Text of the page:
Law is a set of rules created and enforced by social or governmental institutions to regulate behavior. It is a complex subject that covers all aspects of human activity, making it an object of study in numerous academic disciplines including history, philosophy, economic analysis and sociology.
The precise nature of laws varies from place to place, and the authority to make them (and enforce them) rests in the hands of those with political power. As a result, different nations have their own distinct legal landscapes. However, the four principal functions of laws are establishing standards, maintaining order, resolving disputes, and protecting liberties and rights. Some systems of law are more effective than others in serving these purposes. For example, an authoritarian government may keep the peace and maintain the status quo, but it can also oppress minorities and political opponents. A stable democratic government, on the other hand, can foster economic change and protect the rights of individuals.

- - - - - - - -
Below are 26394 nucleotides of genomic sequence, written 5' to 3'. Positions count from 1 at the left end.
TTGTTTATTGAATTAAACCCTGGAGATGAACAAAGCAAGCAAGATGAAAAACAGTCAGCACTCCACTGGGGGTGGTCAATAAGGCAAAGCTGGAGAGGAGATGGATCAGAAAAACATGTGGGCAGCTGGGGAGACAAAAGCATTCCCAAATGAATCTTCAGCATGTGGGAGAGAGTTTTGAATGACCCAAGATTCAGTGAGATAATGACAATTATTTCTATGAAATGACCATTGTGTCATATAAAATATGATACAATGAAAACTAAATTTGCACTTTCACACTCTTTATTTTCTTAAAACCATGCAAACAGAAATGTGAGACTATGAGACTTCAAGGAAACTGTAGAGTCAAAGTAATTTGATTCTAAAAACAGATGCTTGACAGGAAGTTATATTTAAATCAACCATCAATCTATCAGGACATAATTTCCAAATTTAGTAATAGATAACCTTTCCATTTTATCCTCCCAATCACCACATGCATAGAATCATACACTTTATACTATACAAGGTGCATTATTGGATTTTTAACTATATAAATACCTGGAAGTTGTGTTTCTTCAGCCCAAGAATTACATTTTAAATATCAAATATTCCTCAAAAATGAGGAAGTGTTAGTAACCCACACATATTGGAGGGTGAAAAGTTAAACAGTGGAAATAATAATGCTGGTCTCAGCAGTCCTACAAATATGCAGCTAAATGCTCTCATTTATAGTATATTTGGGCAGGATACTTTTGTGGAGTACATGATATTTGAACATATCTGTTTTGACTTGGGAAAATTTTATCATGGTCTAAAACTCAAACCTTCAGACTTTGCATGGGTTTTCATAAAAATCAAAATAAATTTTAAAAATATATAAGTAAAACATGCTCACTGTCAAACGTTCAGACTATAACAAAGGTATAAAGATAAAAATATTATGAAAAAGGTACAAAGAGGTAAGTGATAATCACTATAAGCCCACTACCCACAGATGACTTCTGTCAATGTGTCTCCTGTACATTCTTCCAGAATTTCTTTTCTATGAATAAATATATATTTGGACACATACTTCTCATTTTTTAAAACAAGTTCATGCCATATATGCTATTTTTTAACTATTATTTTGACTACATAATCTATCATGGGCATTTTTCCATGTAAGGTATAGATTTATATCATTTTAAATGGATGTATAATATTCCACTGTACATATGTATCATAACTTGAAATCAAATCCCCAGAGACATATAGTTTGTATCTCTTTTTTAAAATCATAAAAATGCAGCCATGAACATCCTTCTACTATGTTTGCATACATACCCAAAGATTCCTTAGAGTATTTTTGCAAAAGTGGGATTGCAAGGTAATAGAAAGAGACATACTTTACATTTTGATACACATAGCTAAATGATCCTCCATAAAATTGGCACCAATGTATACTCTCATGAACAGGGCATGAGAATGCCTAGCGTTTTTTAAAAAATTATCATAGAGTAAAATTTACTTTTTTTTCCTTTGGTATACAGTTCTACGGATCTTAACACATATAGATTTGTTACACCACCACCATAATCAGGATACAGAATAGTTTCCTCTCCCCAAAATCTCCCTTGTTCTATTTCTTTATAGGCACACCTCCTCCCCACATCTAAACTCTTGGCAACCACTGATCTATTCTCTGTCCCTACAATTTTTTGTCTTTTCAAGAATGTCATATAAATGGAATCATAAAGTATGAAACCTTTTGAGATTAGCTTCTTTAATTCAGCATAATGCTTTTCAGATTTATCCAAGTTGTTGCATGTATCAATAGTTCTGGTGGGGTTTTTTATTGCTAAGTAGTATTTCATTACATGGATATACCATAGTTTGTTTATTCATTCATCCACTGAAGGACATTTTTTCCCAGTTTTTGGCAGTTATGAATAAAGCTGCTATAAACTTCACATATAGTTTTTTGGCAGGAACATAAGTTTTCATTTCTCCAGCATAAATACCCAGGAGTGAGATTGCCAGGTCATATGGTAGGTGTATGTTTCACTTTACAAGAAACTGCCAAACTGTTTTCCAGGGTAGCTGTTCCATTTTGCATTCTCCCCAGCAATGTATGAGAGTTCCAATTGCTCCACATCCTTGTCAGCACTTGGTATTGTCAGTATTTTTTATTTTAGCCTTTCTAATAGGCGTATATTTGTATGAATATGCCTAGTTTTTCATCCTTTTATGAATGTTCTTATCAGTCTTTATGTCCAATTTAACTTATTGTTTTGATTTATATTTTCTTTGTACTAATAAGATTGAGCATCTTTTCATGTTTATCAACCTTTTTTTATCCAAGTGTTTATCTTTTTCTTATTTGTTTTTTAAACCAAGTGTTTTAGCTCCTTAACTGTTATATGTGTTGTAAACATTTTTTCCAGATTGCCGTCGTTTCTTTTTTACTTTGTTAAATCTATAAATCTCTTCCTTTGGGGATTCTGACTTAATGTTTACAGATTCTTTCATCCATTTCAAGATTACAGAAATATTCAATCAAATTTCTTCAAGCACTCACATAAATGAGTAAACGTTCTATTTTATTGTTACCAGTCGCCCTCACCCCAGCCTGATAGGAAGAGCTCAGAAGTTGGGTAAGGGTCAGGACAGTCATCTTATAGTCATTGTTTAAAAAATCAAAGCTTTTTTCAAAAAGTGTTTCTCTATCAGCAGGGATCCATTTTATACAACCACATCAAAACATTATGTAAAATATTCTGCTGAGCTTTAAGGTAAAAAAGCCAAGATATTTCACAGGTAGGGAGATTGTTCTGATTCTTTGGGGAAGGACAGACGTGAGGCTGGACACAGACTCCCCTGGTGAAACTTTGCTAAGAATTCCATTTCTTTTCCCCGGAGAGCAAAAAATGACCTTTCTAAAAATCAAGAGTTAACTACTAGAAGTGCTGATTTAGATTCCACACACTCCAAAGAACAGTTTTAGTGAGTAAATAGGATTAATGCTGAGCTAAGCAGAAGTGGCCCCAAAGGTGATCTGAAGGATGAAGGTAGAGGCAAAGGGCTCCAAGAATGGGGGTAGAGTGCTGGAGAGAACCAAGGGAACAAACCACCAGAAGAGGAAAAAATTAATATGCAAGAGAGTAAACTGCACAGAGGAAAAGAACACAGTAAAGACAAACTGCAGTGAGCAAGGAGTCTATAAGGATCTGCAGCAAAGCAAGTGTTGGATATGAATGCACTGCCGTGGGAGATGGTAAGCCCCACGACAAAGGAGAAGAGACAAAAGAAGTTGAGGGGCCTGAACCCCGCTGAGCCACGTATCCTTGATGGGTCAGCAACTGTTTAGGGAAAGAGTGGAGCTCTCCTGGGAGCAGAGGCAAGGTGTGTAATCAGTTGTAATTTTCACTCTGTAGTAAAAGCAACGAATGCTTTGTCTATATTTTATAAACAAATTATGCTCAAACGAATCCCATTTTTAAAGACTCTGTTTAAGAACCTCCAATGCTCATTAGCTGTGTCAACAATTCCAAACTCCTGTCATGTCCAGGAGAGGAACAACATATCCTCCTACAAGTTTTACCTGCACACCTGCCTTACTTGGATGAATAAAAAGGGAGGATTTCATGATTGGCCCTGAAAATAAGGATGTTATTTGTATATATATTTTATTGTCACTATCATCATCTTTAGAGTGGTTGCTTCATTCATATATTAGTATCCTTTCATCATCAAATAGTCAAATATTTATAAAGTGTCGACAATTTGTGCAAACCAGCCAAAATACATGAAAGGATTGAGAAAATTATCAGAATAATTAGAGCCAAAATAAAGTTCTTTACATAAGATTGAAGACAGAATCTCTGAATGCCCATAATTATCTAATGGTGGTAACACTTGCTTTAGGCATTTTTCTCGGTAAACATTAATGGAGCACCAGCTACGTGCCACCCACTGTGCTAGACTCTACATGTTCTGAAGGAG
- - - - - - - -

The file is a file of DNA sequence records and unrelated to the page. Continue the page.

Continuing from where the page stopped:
Although laws are generally created by legislatures and enacted through the legislative process, courts have an important role to play in law as well. The doctrine of precedent – or stare decisis – requires that the decision of a lower court must be followed by a higher one that has the ability to review the case, unless there are significant differences in facts or issues involved.
Laws can cover a variety of topics, including the workplace, family and consumer protection. For example, contract law deals with agreements to exchange goods or services and the rights and duties that arise from these transactions; tort law seeks compensation for damages caused by negligent actions; and property law sets out the rights of owners and their responsibilities toward tangible objects such as land or cars.
Legal issues often involve moral values, and the laws of some countries are based on religious scriptures or principles of fairness. Moreover, many laws are derived from societal needs and desires. For example, public safety is a fundamental reason why some countries have zoning regulations; and the need to balance business opportunities with environmental protection is a major motivation behind laws on pollution.
There are a number of career options for people interested in the law, including becoming a judge or lawyer. Other areas of the law include ad hoc review and arbitration; public interest law; public service; international law; criminal justice; and constitutional and administrative law. Other subjects related to the law include censorship; crime and punishment; and war.